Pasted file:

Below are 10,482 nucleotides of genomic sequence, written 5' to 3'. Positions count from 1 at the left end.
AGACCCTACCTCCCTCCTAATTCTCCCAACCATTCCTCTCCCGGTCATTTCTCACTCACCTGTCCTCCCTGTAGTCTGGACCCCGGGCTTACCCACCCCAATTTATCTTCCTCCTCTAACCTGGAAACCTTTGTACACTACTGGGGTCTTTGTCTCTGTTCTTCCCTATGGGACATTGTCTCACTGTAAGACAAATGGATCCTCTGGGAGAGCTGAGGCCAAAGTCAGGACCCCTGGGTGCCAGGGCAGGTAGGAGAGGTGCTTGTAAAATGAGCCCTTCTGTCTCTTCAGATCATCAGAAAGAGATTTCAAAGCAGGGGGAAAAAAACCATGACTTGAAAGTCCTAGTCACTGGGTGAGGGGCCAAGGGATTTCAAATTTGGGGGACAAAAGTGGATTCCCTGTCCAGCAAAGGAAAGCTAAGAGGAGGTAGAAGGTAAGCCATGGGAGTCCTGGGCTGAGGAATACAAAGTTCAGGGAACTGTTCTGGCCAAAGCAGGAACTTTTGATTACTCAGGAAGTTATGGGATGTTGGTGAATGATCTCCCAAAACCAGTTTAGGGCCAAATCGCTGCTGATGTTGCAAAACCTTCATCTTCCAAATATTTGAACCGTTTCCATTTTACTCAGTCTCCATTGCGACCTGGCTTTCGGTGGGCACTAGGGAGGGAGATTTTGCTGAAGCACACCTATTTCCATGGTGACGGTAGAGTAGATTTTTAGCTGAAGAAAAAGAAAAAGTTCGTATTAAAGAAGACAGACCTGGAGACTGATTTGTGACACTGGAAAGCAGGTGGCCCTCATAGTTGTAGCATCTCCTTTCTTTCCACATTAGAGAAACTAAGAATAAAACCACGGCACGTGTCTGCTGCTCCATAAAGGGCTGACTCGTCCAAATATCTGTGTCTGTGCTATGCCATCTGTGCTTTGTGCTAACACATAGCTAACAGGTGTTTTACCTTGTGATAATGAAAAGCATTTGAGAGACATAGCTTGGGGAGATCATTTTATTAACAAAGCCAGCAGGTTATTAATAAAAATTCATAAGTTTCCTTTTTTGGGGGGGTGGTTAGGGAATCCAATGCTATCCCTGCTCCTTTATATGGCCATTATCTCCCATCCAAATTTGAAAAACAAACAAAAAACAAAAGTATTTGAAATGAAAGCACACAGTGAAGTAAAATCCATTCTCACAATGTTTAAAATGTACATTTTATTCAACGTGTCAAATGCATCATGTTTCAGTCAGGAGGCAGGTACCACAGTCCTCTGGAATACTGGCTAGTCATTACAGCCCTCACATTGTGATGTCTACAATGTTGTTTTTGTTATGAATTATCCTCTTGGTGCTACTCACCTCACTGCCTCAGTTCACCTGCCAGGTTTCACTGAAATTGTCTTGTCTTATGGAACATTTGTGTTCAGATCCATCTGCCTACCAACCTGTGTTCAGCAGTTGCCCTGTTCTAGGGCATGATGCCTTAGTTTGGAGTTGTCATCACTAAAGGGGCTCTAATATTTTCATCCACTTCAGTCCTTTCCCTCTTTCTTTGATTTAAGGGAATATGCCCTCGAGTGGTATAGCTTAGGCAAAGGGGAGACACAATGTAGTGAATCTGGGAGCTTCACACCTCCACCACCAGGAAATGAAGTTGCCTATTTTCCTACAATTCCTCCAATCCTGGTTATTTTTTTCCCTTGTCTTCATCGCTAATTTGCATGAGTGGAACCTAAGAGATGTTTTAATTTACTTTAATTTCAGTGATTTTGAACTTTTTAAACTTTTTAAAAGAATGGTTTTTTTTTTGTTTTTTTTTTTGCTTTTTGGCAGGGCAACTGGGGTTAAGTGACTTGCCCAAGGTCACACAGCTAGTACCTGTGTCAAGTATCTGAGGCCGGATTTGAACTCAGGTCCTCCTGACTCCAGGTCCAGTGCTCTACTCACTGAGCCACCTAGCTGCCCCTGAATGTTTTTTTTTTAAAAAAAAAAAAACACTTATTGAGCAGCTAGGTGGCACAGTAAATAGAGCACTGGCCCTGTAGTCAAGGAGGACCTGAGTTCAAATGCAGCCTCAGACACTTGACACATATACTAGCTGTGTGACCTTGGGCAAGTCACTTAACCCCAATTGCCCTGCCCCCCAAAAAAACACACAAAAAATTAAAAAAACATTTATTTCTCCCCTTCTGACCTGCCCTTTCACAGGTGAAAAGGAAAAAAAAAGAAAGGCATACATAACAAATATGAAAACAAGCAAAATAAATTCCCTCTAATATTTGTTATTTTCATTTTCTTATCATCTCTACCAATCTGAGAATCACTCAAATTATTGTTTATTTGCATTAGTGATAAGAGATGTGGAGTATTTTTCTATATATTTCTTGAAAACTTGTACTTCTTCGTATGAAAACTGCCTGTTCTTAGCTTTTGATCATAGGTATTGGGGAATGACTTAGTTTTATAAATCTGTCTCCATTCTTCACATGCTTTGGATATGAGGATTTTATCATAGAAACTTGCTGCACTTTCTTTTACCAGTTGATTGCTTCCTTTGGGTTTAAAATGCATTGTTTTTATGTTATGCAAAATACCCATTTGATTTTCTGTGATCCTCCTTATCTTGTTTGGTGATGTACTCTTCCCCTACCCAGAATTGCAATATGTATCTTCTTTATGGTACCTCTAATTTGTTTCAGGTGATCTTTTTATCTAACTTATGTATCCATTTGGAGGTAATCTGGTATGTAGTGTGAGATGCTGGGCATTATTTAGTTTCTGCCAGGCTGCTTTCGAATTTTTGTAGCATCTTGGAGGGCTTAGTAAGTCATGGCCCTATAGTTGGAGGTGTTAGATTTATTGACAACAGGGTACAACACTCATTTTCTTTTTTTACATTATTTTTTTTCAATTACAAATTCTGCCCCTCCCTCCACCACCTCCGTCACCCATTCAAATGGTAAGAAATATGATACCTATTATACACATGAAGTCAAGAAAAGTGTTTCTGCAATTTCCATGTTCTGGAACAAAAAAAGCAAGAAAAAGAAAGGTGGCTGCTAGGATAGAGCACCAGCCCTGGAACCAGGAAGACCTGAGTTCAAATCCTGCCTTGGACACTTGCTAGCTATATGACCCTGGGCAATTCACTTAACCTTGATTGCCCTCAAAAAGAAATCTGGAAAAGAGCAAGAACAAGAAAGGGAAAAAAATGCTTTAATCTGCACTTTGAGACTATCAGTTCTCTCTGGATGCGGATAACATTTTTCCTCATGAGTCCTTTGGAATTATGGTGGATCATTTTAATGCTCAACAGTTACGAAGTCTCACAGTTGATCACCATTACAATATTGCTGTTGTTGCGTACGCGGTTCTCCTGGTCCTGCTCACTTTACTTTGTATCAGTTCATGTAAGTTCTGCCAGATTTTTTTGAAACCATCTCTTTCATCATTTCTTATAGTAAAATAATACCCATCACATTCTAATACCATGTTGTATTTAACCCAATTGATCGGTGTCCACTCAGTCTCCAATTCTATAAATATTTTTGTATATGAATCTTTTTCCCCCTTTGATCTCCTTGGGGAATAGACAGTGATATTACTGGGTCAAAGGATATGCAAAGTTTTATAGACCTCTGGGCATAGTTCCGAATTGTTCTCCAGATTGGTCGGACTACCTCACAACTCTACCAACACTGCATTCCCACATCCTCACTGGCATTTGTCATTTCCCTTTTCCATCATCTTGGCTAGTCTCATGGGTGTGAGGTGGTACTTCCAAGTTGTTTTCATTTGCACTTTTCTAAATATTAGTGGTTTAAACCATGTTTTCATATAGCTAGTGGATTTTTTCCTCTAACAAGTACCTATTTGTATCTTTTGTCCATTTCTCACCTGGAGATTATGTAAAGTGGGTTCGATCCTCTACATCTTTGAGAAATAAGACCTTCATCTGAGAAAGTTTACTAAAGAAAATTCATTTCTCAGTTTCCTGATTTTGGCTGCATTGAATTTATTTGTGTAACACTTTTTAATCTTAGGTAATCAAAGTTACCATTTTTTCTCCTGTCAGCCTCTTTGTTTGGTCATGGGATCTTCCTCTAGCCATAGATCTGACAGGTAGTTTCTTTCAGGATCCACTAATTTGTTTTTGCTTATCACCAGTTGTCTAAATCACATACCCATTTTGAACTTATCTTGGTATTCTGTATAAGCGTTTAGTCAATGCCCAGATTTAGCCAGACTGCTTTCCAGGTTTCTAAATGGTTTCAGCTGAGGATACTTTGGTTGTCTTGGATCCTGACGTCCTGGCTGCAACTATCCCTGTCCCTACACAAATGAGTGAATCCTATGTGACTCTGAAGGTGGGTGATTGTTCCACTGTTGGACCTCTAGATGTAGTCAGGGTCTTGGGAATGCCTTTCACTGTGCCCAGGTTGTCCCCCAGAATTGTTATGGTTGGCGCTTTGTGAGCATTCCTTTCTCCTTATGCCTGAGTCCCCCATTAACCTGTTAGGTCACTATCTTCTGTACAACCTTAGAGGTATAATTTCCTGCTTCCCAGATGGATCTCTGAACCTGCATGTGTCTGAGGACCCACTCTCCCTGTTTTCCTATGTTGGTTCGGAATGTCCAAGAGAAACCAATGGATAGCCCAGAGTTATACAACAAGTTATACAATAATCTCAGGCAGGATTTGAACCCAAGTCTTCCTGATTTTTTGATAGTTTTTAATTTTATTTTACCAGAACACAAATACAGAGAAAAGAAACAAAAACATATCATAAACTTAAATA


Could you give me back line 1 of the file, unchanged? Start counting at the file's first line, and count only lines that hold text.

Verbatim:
Below are 10,482 nucleotides of genomic sequence, written 5' to 3'. Positions count from 1 at the left end.